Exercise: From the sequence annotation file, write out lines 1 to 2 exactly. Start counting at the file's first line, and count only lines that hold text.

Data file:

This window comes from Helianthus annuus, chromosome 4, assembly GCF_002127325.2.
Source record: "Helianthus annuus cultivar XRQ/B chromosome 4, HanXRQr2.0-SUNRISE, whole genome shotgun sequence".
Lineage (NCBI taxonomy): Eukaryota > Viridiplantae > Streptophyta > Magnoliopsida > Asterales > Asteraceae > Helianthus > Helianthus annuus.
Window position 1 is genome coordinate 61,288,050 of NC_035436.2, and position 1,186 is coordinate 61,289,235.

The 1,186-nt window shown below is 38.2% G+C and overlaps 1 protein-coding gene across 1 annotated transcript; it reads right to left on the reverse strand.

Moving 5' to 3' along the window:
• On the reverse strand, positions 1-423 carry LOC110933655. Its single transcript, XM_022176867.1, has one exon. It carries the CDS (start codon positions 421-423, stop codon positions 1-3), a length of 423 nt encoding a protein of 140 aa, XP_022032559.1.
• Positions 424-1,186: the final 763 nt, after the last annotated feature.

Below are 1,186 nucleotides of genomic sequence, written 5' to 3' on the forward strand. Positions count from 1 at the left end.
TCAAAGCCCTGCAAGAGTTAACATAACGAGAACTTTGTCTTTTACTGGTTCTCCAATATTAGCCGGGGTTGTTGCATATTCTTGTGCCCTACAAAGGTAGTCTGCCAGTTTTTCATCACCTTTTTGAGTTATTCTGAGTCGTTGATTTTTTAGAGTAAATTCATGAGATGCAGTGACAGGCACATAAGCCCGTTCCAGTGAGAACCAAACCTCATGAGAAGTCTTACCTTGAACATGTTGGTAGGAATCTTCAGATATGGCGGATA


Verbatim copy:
This window comes from Helianthus annuus, chromosome 4, assembly GCF_002127325.2.
Source record: "Helianthus annuus cultivar XRQ/B chromosome 4, HanXRQr2.0-SUNRISE, whole genome shotgun sequence".